One of the things on our long list of ‘things to get organised’ when we first moved over permanently was exchanging our driving licences.
Now, up until the unholy mess that is Brexit happened, this wasn’t even something I needed to worry my head about. The UK was part of the EU, we both had EU licences and they were recognised across Europe.
As the negotiations over the Withdrawal Agreement progressed, first by Prime Minister Theresa May, who failed to get her draft agreed by Parliament, followed by her successor Boris Johnson with a new version, and it looked more and more likely that the UK would be crashing out of Europe with no agreement. This of course created massive uncertainty for Brits living in the EU about how our rights would be affected. This included whether our UK-issued EU driving licences would still be accepted.
The official advice from the UK government was to exchange our driving licences “as soon as possible to make sure you get one before 29th March 2019” – the day when Britain was scheduled to leave the EU.
Until about the time we arrived in France to live, the process had been quite straightforward. All applications were handled by your local Préfecture. In September 2017 changes were made to the application procedure for exchanging Foreign Driver’s Licences obtained in an EU /EEA country and all applications had to be made by post to a central office in Nantes. (Unless you lived in Paris, where the Préfecture continued to deal with applications)
So I gathered together all the required documentation for our two applications and there were many…
- Cerfa Form n° 14879 * 01 Completed, dated and signed
- Cerfa Form n° 14948 * 01 reference 06 which had to be printed in colour, completed, dated and signed
- 1 double-sided colour copy of the driver’s license to be exchanged (and, if necessary, an official translation)
- proof of identity (1 copy)
- proof of residence (1 copy)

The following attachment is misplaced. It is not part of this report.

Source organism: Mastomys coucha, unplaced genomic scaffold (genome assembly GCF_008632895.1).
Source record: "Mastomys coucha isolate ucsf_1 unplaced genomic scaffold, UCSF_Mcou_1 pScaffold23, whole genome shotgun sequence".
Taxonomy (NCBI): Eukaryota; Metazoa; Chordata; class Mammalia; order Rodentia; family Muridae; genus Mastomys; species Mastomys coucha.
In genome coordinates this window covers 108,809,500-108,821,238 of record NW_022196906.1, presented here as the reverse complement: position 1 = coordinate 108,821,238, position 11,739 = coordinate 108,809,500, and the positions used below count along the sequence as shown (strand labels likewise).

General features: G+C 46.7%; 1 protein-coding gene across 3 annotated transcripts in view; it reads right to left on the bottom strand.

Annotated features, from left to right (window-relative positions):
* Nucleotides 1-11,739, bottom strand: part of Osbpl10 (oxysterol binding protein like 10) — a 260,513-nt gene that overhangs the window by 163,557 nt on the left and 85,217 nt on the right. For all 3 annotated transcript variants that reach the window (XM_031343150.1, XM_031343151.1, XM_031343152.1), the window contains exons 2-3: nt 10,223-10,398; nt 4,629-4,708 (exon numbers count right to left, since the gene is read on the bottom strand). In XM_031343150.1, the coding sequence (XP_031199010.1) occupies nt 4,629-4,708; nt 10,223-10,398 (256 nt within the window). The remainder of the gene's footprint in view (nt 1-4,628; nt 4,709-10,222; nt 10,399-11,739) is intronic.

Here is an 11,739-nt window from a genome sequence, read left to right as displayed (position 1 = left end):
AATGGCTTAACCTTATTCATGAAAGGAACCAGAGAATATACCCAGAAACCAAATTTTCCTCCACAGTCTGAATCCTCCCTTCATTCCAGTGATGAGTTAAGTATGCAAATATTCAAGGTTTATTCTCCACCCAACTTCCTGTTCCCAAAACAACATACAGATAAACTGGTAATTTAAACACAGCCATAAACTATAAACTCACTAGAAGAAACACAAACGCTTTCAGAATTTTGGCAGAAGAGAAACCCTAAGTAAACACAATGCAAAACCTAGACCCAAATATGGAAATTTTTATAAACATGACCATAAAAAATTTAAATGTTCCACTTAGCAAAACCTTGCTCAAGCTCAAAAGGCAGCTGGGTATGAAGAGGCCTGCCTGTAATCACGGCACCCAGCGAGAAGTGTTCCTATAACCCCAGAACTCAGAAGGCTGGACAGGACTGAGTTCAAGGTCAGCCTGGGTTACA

- 1 double-sided copy:
- Side 1: proof of your residence in France for at least 6 months (for example: rental contract, employment contract, proof of social security, tax notice …)
- 3 photos (2 on the 2 cerfa forms and one loose)
- 1 self addressed prepaid registered envelope …
And posted them off to Nantes.
Then we waited… and waited…
And waited …
There were news articles about the massive waiting times, overwhelmed staff in Nantes and many immigrants, and not just from the UK, who were worried sick because their licences were lost in the system and the gendarmes weren’t always up to speed with the situation.
Then in March 2019 CERT, the French public services, said they would not be processing applications to exchange British driving licences for French ones until they knew exactly what was happening with Britain’s departure from the EU. I’ve a feeling that the change in policy was probably more about managing the backlog rather than anything to do with the legalities surrounding Brexit.
As promised, not long after, our two fat dossiers were dropped back into our letterbox, each with an accompanying letter politely informing us that unless we had lost/had stolen our licence or we had to get penalty points added they would not be dealing with exchanges until further notice.
So that particular ‘to do’ got pushed down the list for the timebeing.